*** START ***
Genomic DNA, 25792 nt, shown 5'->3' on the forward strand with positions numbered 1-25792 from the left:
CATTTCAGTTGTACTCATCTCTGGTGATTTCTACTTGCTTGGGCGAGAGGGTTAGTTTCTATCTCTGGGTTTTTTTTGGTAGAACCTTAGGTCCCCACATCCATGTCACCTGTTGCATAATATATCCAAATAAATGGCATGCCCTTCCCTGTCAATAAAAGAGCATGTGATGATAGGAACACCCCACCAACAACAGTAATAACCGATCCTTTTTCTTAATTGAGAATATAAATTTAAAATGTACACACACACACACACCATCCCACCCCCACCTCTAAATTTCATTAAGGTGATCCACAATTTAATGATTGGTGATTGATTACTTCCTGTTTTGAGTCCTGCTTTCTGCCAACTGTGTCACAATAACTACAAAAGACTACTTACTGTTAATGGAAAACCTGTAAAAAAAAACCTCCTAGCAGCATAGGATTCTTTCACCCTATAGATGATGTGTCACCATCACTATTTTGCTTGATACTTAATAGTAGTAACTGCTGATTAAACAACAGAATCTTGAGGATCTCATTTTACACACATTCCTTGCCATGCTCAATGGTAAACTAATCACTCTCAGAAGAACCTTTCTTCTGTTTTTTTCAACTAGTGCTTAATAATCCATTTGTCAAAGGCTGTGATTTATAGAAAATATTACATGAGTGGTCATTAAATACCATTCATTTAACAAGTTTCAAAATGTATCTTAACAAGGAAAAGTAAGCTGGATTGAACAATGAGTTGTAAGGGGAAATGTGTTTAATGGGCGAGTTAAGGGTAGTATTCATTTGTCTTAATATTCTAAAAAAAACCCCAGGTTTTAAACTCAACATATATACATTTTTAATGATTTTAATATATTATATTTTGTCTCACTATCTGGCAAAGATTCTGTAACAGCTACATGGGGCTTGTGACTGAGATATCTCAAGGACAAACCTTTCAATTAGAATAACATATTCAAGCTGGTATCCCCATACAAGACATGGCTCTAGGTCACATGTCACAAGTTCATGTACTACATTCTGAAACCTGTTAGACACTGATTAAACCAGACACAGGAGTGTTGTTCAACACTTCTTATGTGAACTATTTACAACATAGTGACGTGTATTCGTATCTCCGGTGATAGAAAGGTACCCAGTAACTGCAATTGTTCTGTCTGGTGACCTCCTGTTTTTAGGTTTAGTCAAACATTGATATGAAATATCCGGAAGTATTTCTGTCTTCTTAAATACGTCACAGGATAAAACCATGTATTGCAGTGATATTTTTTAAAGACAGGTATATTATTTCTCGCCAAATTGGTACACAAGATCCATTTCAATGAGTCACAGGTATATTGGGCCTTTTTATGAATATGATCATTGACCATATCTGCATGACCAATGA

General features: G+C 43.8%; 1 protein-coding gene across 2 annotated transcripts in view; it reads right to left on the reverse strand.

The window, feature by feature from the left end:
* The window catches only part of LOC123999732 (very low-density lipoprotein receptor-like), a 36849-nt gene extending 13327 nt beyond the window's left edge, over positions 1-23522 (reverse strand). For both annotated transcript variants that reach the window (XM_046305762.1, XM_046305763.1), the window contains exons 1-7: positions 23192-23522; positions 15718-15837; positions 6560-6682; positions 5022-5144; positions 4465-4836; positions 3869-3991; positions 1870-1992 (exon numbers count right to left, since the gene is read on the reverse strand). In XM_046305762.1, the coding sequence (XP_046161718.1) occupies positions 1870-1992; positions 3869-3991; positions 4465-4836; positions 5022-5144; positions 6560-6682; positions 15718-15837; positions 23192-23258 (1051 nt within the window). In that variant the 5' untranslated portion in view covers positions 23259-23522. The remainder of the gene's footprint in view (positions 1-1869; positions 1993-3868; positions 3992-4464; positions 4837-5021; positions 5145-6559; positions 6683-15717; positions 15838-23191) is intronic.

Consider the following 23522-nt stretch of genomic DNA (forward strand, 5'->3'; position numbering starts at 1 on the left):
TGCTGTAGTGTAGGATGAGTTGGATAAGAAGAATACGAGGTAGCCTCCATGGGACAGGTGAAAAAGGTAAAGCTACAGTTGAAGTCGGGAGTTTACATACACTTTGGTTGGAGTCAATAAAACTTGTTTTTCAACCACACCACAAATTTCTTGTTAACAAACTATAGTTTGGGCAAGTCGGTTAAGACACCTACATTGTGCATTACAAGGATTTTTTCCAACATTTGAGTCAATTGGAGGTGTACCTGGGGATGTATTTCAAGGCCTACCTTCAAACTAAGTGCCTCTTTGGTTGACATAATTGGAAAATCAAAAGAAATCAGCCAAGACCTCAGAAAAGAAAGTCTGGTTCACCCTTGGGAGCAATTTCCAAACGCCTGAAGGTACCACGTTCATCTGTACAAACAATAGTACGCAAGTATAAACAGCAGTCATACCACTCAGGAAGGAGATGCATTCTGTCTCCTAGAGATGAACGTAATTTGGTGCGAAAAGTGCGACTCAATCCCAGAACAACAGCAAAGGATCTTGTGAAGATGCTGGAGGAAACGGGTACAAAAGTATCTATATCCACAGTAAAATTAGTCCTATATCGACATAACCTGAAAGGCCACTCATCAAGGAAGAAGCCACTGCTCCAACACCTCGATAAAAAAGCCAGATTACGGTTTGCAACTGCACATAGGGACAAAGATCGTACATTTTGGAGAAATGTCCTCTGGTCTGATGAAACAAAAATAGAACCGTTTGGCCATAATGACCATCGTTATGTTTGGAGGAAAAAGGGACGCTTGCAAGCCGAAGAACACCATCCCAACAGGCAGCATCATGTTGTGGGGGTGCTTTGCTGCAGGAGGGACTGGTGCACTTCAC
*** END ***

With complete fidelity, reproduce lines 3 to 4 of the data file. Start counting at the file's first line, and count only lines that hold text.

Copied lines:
General features: G+C 43.8%; 1 protein-coding gene across 2 annotated transcripts in view; it reads right to left on the reverse strand.

The window, feature by feature from the left end: